Following a chapter called 'A New Kind of Segregation', Murray offers 'How Thick Is Your Bubble'? and offers a 25-question quiz to score the reader's empathy with others in different classes. I scored 30, which is below average but not much so.

Murray often discusses 'social capital' in terms of joining organizations which provide services, or which look after the community, and also in terms of voting, and perhaps even in willingness to work for candidates or even run for office. He says that strong social capital does depend on having a community in which a considerable portion are (usually traditionally) married families with children. He does mention 'isolates', people who sometimes do well on their own pursuing their own lives but who interact very little with others in their own community or other communities.

In a society with healthy social capital, there is strong 'bonding capital' within extended families and the immediate community, and strong 'bridge capital' to reach out to others in different communities or circumstances. Both are necessary in some kind of balance. Some religious denominations, usually the more conservative ones (such as the Mormons, and many evangelicals, as well as many Catholic dioceses) are vigorous in insisting that their members personally add to social capital. He doesn't mention the Amish, but they would make an interesting example to study.

Murray admits that 'social capital' is a difficult concept for many individualists to swallow. By demanding time and attention to others outside the economy, it can interfere with individual creativity or productivity. It's fair for the reader who thinks he is aloof (as am I) to ask, what does this mean for me? How does Murray expect me to behave?

He does not get into gay issues specifically (such as gay marriage). I can only extrapolate into the logical conclusions from what he says. The government is to leave people alone. The effort to take care of needs should be localized (that sounds like Santorum's 'subsidiarity' or even the 'natural family' idea, but hold on!). 'Usually', gay people living in their own communities are not forming traditional families with children. My experience is that there has been strong 'bonding capital' in facing issues like AIDS (the buddy programs that go back to the 80s) and some bridging capital with political efforts (helping candidates, sometimes running for office), but less bridging to people faced with raising children. Eldercare is an area that could force more people to come together and develop several kinds of social capital, outside of the usual ideas of 'choice' and 'personal responsibility´┐Ż We know from the debate over gays in the military that gay people do bond into units much more seamlessly than people had expected.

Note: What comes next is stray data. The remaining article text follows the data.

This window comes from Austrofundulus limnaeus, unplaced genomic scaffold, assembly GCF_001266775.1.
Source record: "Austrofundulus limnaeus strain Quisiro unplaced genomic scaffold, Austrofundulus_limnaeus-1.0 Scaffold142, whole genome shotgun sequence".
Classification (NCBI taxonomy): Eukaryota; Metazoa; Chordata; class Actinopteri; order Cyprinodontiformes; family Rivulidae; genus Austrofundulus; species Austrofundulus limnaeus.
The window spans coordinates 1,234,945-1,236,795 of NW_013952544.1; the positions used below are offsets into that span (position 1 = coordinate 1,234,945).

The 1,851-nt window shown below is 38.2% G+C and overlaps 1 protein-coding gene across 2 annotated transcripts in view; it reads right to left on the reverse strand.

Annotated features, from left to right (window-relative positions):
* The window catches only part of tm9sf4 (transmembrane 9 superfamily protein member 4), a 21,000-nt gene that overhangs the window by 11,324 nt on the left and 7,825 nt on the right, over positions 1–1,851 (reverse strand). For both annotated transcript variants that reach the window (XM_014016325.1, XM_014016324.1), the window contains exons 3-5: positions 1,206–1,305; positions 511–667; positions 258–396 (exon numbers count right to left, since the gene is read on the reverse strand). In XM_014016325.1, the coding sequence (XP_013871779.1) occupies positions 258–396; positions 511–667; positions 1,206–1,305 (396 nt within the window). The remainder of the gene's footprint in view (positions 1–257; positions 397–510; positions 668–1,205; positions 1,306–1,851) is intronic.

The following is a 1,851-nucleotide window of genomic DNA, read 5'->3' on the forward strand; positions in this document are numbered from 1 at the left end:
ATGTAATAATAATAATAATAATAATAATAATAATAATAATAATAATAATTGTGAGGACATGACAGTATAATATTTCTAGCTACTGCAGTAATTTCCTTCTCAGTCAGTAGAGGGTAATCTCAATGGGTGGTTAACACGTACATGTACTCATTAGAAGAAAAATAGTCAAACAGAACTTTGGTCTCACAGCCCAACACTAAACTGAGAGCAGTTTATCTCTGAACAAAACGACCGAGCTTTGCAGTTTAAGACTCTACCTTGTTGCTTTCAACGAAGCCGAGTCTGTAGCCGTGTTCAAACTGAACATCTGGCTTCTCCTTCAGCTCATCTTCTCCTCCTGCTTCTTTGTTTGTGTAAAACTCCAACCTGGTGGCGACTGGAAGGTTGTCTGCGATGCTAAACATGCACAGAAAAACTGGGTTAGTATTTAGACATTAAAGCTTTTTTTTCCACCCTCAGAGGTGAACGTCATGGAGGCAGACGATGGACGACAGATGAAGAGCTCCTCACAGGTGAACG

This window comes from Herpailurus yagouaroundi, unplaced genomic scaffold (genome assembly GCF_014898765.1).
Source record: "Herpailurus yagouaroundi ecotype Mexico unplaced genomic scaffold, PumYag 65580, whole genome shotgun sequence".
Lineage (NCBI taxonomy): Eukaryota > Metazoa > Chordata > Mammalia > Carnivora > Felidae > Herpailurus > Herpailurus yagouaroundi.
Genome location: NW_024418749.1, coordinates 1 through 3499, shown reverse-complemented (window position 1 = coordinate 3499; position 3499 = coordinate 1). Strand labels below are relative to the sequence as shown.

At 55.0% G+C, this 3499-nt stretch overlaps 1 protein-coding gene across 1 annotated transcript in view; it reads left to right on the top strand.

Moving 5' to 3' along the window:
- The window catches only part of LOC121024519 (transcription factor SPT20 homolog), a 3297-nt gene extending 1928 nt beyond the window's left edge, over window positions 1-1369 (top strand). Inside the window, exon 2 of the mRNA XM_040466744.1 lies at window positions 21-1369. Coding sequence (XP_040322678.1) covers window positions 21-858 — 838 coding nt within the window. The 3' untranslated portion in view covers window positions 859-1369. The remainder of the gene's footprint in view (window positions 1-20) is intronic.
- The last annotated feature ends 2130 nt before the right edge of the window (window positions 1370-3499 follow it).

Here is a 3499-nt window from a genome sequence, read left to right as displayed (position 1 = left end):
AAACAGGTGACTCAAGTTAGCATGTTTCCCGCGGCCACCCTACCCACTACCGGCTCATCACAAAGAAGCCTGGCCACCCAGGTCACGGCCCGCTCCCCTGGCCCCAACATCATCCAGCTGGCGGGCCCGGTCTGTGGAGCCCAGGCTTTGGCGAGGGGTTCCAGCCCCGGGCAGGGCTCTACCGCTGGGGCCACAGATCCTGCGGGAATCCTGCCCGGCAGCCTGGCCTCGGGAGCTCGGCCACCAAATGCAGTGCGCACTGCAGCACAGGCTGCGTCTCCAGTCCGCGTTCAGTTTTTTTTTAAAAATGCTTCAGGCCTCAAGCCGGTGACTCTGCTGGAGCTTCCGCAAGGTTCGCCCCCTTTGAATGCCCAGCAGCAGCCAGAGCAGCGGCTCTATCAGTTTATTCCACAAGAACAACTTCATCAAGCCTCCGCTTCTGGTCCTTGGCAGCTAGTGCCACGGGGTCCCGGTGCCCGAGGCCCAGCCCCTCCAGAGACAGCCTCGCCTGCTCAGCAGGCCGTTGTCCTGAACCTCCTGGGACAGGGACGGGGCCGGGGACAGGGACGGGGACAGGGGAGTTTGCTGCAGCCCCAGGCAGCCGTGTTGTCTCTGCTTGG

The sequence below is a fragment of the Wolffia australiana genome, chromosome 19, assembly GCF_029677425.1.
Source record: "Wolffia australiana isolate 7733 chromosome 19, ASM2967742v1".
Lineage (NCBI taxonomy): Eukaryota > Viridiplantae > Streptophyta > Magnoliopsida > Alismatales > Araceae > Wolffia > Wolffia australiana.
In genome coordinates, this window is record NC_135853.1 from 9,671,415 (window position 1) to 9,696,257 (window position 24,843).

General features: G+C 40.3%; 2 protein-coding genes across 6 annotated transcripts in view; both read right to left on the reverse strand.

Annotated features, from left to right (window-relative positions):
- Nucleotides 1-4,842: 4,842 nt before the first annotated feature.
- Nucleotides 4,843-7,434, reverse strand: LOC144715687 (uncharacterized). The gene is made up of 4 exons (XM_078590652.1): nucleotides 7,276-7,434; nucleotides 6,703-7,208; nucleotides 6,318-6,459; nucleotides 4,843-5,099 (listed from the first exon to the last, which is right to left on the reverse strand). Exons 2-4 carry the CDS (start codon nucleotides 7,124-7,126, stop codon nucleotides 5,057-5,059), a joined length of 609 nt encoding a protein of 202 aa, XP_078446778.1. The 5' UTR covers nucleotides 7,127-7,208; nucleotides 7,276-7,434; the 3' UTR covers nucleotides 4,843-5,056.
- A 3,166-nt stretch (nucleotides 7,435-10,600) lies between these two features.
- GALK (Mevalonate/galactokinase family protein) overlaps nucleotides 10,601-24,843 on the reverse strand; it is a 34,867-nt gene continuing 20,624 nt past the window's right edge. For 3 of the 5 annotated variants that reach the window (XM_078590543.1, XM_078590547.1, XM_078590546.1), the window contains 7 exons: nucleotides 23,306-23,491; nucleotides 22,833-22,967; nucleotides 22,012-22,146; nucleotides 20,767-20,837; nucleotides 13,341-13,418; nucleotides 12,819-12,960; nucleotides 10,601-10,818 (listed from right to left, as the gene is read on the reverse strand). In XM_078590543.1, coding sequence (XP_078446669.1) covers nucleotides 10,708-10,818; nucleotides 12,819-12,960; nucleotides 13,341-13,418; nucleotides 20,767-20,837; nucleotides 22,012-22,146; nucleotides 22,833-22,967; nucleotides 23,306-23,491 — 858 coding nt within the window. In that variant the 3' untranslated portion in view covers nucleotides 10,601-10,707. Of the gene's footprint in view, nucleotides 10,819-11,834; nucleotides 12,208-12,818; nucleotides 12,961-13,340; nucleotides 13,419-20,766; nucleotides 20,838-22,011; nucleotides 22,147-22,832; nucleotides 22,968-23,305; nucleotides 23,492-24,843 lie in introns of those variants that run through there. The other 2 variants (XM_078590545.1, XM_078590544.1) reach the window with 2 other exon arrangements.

At one point, Murray takes a swipe at entitlement programs, but mischaracterizes Social Security as a kind of wealth redistribution from the nanny state, when actually it is largely supported by worker FICA contributions (with benefits matched partially to these contributions).

He makes an interesting comment about the proletariatization of the values of the upper class at one point.

Here is a YouTube address by Murray from the National Center for Policy Analysis.

Update: March 17:

Richard Sincere has an Examiner article on Charles Murray and same-sex marriage, here. "It's not a big deal". Both Murray and Santorum are concerned about the breakdown of "social capital", but for some reason Santorum still seems focused on the physical nature of the marital relationship, as if it set an example for eveyone. (URL not working now).

Update: August 9. 2016

Read the Vox review by Harold Pollack, "This election isn't about right vs. left; It's about 'we vs, I'", concerning the new book by Robert Punam, "Our Kids: The American Dream in Crisis". I'll get the book and review it on Wordpress. I asked Murray, on Twitter, if new book says the same things, and he says, while policy recommendations are different, on substance, "pretty much". The new book focuses on Port Clinton, OH

Update: March 3, 2017

Violent protests shout down Charles Murray when he tries to speak at Middlebury College, Vermont; another professor injured (WPOSt).

Update: Oct. 7, 2019

Reason TV's 34-minute interview with Charles Murray.

Posted by Bill Boushka at 1:50 PM

Labels: Charles Murray, eusociality, family, liberty interests